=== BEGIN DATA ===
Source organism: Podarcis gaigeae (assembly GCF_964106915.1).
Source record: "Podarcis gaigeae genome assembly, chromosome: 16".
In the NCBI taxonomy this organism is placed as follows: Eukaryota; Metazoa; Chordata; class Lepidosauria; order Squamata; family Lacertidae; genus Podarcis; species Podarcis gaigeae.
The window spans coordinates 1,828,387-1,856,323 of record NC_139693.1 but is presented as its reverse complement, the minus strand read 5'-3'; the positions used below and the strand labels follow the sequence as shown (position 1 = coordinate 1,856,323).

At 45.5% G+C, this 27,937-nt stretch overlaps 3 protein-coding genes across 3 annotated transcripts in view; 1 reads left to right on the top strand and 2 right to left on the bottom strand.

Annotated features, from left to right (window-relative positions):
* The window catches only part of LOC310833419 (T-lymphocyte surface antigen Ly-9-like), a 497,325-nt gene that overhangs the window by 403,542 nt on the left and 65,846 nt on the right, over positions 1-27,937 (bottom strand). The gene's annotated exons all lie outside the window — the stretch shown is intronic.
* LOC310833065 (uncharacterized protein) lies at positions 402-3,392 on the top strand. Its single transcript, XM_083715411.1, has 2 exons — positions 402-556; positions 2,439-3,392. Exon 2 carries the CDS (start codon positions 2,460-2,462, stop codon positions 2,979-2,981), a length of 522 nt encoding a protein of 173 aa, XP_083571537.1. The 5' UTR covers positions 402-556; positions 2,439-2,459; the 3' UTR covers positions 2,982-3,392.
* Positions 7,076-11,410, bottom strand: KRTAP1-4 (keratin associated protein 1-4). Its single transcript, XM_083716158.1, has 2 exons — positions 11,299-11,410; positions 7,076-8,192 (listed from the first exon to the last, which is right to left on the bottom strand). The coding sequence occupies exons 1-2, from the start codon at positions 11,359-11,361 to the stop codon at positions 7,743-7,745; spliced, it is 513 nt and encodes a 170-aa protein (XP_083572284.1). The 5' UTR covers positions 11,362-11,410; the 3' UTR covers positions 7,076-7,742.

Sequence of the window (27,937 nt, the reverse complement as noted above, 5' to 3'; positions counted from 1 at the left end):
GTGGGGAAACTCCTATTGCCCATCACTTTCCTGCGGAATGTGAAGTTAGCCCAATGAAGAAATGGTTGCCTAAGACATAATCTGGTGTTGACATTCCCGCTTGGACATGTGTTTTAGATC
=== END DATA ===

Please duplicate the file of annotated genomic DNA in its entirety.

Source organism: Podarcis gaigeae (assembly GCF_964106915.1).
Source record: "Podarcis gaigeae genome assembly, chromosome: 16".
In the NCBI taxonomy this organism is placed as follows: Eukaryota; Metazoa; Chordata; class Lepidosauria; order Squamata; family Lacertidae; genus Podarcis; species Podarcis gaigeae.
The window spans coordinates 1,828,387-1,856,323 of record NC_139693.1 but is presented as its reverse complement, the minus strand read 5'-3'; the positions used below and the strand labels follow the sequence as shown (position 1 = coordinate 1,856,323).

At 45.5% G+C, this 27,937-nt stretch overlaps 3 protein-coding genes across 3 annotated transcripts in view; 1 reads left to right on the top strand and 2 right to left on the bottom strand.

Annotated features, from left to right (window-relative positions):
* The window catches only part of LOC310833419 (T-lymphocyte surface antigen Ly-9-like), a 497,325-nt gene that overhangs the window by 403,542 nt on the left and 65,846 nt on the right, over positions 1-27,937 (bottom strand). The gene's annotated exons all lie outside the window — the stretch shown is intronic.
* LOC310833065 (uncharacterized protein) lies at positions 402-3,392 on the top strand. Its single transcript, XM_083715411.1, has 2 exons — positions 402-556; positions 2,439-3,392. Exon 2 carries the CDS (start codon positions 2,460-2,462, stop codon positions 2,979-2,981), a length of 522 nt encoding a protein of 173 aa, XP_083571537.1. The 5' UTR covers positions 402-556; positions 2,439-2,459; the 3' UTR covers positions 2,982-3,392.
* Positions 7,076-11,410, bottom strand: KRTAP1-4 (keratin associated protein 1-4). Its single transcript, XM_083716158.1, has 2 exons — positions 11,299-11,410; positions 7,076-8,192 (listed from the first exon to the last, which is right to left on the bottom strand). The coding sequence occupies exons 1-2, from the start codon at positions 11,359-11,361 to the stop codon at positions 7,743-7,745; spliced, it is 513 nt and encodes a 170-aa protein (XP_083572284.1). The 5' UTR covers positions 11,362-11,410; the 3' UTR covers positions 7,076-7,742.

Sequence of the window (27,937 nt, the reverse complement as noted above, 5' to 3'; positions counted from 1 at the left end):
GTGGGGAAACTCCTATTGCCCATCACTTTCCTGCGGAATGTGAAGTTAGCCCAATGAAGAAATGGTTGCCTAAGACATAATCTGGTGTTGACATTCCCGCTTGGACATGTGTTTTAGATC